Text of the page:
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Enhancing information on downsides wrt multiple partitions.

This hopefully also clears up some of the confusion that is surrounding
separate /usr partitions. Yes, it now mentions that an initramfs might be
needed in that case.

And no, we do not "recommend" a separate /usr partition, nor do we
"not recommend" it.

1 swift 1.1 <?xml version='1.0' encoding='UTF-8'?>
2     <!DOCTYPE sections SYSTEM "/dtd/book.dtd">
3    
4     <!-- The content of this document is licensed under the CC-BY-SA license -->
5 swift 1.16 <!-- See http://creativecommons.org/licenses/by-sa/2.5 -->
6 swift 1.1
7 swift 1.29 <!-- $Header: /var/cvsroot/gentoo/xml/htdocs/doc/en/handbook/hb-install-hppa-disk.xml,v 1.28 2011/09/17 12:16:09 swift Exp $ -->
8 swift 1.1
9     <sections>
10 swift 1.10
11 swift 1.29 <version>12</version>
12     <date>2011-10-17</date>
13 swift 1.10
14 swift 1.1 <section>
15     <title>Introduction to Block Devices</title>
16 nightmorph 1.24
17 swift 1.1 <subsection>
18 rane 1.25 <include href="hb-install-blockdevices.xml"/>
19 nightmorph 1.24 </subsection>
20 swift 1.1
21     <subsection>
22     <title>Partitions and Slices</title>
23     <body>
24    
25     <p>
26     Although it is theoretically possible to use a full disk to house your Linux
27     system, this is almost never done in practice. Instead, full disk block devices
28 neysx 1.18 are split up in smaller, more manageable block devices. On most systems, these
29     are called <e>partitions</e>. Other architectures use a similar technique,
30 swift 1.1 called <e>slices</e>.
31     </p>
32    
33     </body>
34     </subsection>
35     </section>
36     <section>
37     <title>Designing a Partitioning Scheme</title>
38     <subsection>
39     <title>How Many and How Big?</title>
40     <body>
41    
42     <p>
43     The number of partitions is highly dependent on your environment. For instance,
44     if you have lots of users, you will most likely want to have your
45     <path>/home</path> separate as it increases security and makes backups easier.
46 neysx 1.18 If you are installing Gentoo to perform as a mailserver, your <path>/var</path>
47     should be separate as all mails are stored inside <path>/var</path>. A good
48     choice of filesystem will then maximise your performance. Gameservers will have
49     a separate <path>/opt</path> as most gaming servers are installed there. The
50     reason is similar for <path>/home</path>: security and backups. You will
51     definitely want to keep <path>/usr</path> big: not only will it contain the
52     majority of applications, the Portage tree alone takes around 500 Mbyte
53     excluding the various sources that are stored in it.
54 swift 1.1 </p>
55    
56     <p>
57     As you can see, it very much depends on what you want to achieve. Separate
58     partitions or volumes have the following advantages:
59     </p>
60    
61     <ul>
62     <li>
63 neysx 1.3 You can choose the best performing filesystem for each partition or volume
64 swift 1.1 </li>
65     <li>
66     Your entire system cannot run out of free space if one defunct tool is
67     continuously writing files to a partition or volume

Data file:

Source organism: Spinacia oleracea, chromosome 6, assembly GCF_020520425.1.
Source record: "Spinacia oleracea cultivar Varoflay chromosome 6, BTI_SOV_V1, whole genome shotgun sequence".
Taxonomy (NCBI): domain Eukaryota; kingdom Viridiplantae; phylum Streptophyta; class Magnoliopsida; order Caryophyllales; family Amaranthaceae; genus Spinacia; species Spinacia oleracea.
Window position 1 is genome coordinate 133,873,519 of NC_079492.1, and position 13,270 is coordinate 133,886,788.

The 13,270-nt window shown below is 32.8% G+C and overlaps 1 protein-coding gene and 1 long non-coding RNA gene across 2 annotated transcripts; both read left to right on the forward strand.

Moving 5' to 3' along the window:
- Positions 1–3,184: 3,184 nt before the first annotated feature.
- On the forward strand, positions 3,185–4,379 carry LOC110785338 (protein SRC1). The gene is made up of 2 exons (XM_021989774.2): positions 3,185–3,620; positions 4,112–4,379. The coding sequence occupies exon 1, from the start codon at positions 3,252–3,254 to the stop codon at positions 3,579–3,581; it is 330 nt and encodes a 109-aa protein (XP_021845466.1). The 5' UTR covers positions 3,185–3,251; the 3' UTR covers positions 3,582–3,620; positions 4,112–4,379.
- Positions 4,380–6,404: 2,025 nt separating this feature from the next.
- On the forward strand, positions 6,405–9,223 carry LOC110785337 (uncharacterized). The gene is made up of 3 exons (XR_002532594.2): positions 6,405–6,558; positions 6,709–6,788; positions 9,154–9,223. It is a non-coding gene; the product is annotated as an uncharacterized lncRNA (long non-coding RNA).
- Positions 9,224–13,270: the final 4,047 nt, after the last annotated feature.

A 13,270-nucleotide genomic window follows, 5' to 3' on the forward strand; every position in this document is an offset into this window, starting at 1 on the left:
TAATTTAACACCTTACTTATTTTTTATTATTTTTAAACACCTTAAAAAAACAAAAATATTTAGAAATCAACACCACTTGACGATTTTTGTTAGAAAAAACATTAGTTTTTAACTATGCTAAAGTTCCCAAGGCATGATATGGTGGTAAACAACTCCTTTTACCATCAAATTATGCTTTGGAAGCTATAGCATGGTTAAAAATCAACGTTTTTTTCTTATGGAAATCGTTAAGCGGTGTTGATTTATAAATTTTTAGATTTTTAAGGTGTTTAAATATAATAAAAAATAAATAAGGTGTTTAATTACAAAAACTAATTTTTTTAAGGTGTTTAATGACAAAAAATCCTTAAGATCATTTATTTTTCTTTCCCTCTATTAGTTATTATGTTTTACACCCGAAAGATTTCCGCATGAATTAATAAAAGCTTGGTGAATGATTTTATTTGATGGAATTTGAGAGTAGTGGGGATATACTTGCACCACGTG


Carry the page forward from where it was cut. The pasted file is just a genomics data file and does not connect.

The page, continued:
68     </li>
69     <li>
70     If necessary, file system checks are reduced in time, as multiple checks can
71     be done in parallel (although this advantage is more with multiple disks than
72     it is with multiple partitions)
73     </li>
74     <li>
75     Security can be enhanced by mounting some partitions or volumes read-only,
76     nosuid (setuid bits are ignored), noexec (executable bits are ignored) etc.
77     </li>
78     </ul>
79    
80     <p>
81 swift 1.29 However, multiple partitions have disadvantages as well. If not configured
82     properly, you will have a system with lots of free space on one partition and
83     none on another. Another nuisance is that separate partitions - especially
84     for important mountpoints like <path>/usr</path> or <path>/var</path> - often
85     require the administrator to boot with an initramfs to mount the partition
86     before other boot scripts start. This isn't always the case though, so YMMV.
87     </p>
88    
89     <p>
90     There is also a 15-partition limit for SCSI and SATA.
91 swift 1.1 </p>
92    
93     </body>
94     </subsection>
95     </section>
96     <section>
97     <title>Using fdisk on HPPA to Partition your Disk</title>
98     <body>
99    
100     <p>
101     Use <c>fdisk</c> to create the partitions you want:
102     </p>
103    
104     <pre caption="Partitioning the disk">
105     # <i>fdisk /dev/sda</i>
106     </pre>
107    
108     <p>
109 vapier 1.9 HPPA machines use the PC standard DOS partition tables. To create a new
110     DOS partition table, simply use the <c>o</c> command.
111     </p>
112    
113     <pre caption="Creating a DOS partition table">
114     # <i>fdisk /dev/sda</i>
115    
116     Command (m for help): <i>o</i>
117     Building a new DOS disklabel.
118     </pre>
119    
120     <p>
121     PALO (the HPPA bootloader) needs a special partition to work. You have
122 swift 1.13 to create a partition of at least 16MB at the beginning of your disk.
123 vapier 1.9 The partition type must be of type <e>f0</e> (Linux/PA-RISC boot).
124 swift 1.1 </p>
125    
126     <impo>
127     If you ignore this and continue without a special PALO partition, your system
128 swift 1.13 will stop loving you and fail to start. Also, if your disk is larger than 2GB,